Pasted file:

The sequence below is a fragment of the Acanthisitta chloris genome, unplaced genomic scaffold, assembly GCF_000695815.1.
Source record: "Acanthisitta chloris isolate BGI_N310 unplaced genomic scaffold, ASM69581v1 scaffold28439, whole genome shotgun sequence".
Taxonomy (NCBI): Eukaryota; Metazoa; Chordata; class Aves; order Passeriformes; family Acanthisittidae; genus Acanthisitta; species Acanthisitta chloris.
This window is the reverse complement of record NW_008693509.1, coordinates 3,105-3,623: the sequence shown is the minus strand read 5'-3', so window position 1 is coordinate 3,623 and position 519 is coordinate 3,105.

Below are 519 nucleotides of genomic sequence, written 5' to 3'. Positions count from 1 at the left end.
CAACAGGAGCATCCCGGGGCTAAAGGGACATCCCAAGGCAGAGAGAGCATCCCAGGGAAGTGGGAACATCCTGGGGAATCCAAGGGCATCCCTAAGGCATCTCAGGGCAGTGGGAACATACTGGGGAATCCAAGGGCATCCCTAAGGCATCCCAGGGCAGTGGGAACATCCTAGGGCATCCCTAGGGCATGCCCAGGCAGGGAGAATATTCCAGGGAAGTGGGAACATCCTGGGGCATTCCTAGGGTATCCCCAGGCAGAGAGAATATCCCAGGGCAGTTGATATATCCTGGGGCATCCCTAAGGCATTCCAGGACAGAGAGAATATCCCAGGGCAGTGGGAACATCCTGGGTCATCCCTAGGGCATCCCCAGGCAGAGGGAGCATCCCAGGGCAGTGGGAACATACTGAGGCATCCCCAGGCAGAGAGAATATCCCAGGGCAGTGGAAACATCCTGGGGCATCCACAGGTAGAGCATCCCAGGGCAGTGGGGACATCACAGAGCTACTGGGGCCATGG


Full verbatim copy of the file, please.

The sequence below is a fragment of the Acanthisitta chloris genome, unplaced genomic scaffold, assembly GCF_000695815.1.
Source record: "Acanthisitta chloris isolate BGI_N310 unplaced genomic scaffold, ASM69581v1 scaffold28439, whole genome shotgun sequence".
Taxonomy (NCBI): Eukaryota; Metazoa; Chordata; class Aves; order Passeriformes; family Acanthisittidae; genus Acanthisitta; species Acanthisitta chloris.
This window is the reverse complement of record NW_008693509.1, coordinates 3,105-3,623: the sequence shown is the minus strand read 5'-3', so window position 1 is coordinate 3,623 and position 519 is coordinate 3,105.

Below are 519 nucleotides of genomic sequence, written 5' to 3'. Positions count from 1 at the left end.
CAACAGGAGCATCCCGGGGCTAAAGGGACATCCCAAGGCAGAGAGAGCATCCCAGGGAAGTGGGAACATCCTGGGGAATCCAAGGGCATCCCTAAGGCATCTCAGGGCAGTGGGAACATACTGGGGAATCCAAGGGCATCCCTAAGGCATCCCAGGGCAGTGGGAACATCCTAGGGCATCCCTAGGGCATGCCCAGGCAGGGAGAATATTCCAGGGAAGTGGGAACATCCTGGGGCATTCCTAGGGTATCCCCAGGCAGAGAGAATATCCCAGGGCAGTTGATATATCCTGGGGCATCCCTAAGGCATTCCAGGACAGAGAGAATATCCCAGGGCAGTGGGAACATCCTGGGTCATCCCTAGGGCATCCCCAGGCAGAGGGAGCATCCCAGGGCAGTGGGAACATACTGAGGCATCCCCAGGCAGAGAGAATATCCCAGGGCAGTGGAAACATCCTGGGGCATCCACAGGTAGAGCATCCCAGGGCAGTGGGGACATCACAGAGCTACTGGGGCCATGG